Girl’s Best Friend
It would be impressive to say that my most influential person was Gandhi or Mother Teresa. I could write a horrific, yet striking essay about Adolf Hitler’s leadership skills. I could tell you that my life was changed by the words of Dickinson, Shakespeare, or Thoreau. It might be moving to hear of a quaint recollection from my childhood in which my mother or grandfather or elementary school teacher taught me some extravagant life lesson that I have kept with me all of the while. But if I were to write any essay suggested above, I would not quite be telling you the truth. If I am to be honest, I would have to tell you that the person who has impacted me most during my eighteen years on this planet was not even a person at all. He was my dog, Sammy.
Like most of my peers, I only faintly remember anything prior to my fourth or fifth birthday. However, I do recall the day I met Sammy. I was about three years old and it was around Christmastime. (I only remember this because I had been wearing a pair of my favorite footed pajamas.) I can picture this new mutt running around my kitchen with my dad and my older brother, and I remember that all I wanted to do was to hop on and ride him around. (Which I later found out was not an option.) And though my memories of this day are few and scattered, I will never forget them.
As the years passed, Sammy built a very close bond with my dad and my brother. He loved to run outside while they played catch together. He loved it when they would take him on walks. He was so excited each day as they would return home from work and school. And I was jealous. Because Sammy was wild and energetic, and remembered all those times that I tried to ride him around, he was never too enthused to come snuggle up with me. I did not think it was fair that my dog associated my naA?ve actions as a toddler with my actions as a ten or eleven-year-old. All I wanted, though it sounds (and was) selfish, was for Sammy to love me the most.
Eventually, I did get my wish. Unfortunately it was under sad circumstances. As Sammy grew older, the abuse that he had experienced from his previous owner began to catch up to him. His legs, covered in tumors, grew weak and he could barely stand. He had little energy or strength to run around and play fetch. It was at this time that he loved to cuddle up next to me; I would pet him until he fell asleep, his head rested upon my knees.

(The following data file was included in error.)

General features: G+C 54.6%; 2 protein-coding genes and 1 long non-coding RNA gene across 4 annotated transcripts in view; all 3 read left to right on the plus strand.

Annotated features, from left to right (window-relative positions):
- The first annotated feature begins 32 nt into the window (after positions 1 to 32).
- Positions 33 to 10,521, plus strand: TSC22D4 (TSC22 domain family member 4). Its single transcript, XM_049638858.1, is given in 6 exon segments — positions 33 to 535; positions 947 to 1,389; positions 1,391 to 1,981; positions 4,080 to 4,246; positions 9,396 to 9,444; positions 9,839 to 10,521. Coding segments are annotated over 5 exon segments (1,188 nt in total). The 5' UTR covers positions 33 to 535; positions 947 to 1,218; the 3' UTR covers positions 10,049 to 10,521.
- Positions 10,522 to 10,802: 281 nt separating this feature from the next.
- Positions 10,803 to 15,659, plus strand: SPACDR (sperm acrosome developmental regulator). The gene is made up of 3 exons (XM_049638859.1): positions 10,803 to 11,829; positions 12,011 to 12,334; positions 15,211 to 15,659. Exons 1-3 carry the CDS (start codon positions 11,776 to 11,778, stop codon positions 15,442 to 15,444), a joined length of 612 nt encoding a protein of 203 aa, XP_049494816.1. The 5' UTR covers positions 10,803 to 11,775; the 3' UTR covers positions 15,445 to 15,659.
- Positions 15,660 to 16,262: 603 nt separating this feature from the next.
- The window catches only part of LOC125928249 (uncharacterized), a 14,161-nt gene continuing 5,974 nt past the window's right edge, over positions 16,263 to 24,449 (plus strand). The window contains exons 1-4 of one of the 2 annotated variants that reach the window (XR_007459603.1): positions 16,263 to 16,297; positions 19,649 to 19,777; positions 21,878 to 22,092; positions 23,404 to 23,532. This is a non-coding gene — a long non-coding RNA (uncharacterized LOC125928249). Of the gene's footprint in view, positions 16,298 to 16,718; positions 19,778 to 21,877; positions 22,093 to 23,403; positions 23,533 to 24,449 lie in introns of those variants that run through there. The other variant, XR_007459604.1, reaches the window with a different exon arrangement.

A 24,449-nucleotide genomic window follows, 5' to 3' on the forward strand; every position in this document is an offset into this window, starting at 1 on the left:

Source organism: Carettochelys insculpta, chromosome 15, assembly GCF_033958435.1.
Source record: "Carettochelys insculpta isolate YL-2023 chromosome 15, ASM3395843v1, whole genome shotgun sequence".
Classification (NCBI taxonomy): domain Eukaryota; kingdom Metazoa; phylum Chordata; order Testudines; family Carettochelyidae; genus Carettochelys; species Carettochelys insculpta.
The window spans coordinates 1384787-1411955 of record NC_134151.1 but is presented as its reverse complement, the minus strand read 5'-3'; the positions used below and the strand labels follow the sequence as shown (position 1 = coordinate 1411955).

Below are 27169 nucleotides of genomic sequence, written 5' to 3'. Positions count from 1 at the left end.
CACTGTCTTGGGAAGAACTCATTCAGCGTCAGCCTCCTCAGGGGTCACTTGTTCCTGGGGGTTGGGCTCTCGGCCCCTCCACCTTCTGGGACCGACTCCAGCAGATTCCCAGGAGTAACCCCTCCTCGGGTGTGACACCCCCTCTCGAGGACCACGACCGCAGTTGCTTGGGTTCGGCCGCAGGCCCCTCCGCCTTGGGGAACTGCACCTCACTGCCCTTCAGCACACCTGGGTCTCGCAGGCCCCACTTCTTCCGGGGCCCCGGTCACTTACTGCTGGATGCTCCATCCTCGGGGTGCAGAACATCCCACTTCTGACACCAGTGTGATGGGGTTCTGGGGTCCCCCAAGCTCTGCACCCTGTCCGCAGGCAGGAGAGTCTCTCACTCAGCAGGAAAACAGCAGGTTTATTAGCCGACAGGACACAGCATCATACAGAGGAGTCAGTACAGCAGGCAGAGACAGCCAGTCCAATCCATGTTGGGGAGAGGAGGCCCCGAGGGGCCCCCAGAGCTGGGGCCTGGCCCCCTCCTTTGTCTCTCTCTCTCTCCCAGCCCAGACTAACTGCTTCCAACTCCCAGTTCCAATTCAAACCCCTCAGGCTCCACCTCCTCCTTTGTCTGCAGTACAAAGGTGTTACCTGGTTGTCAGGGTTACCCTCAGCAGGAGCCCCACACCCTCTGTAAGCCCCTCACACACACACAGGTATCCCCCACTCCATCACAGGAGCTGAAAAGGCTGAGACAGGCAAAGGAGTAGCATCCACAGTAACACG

Sammy passed away when I was in the eighth grade, and I miss him every day. I will never forget his extreme fear of water, the circular path he dug around our play fort in the backyard, or the time he ate my Oatmeal Pie and made me cry. Sammy opened my eyes to just how much I love animals. His curiosity (especially about the neighbor’s guinea pigs) always made me laugh and inspired me to explore the world around me. He taught me how to be more patient and how to pay close attention to the details surrounding me. And though he may not have realized he was teaching me these lessons, I do believe he could tell that something special had been shared between us.
Sammy was who I went to when I could not handle the rest of the world. He always listened while I read to him or told him crazy stories about animals, or witches, or my friends at school. Sammy understood when I should be left alone and when I needed nothing more than a shoulder to cry on. He always seemed to know just what he could do to make me smile. I loved that mutt so much; he truly was a man’s, or in our case a girl’s, best friend.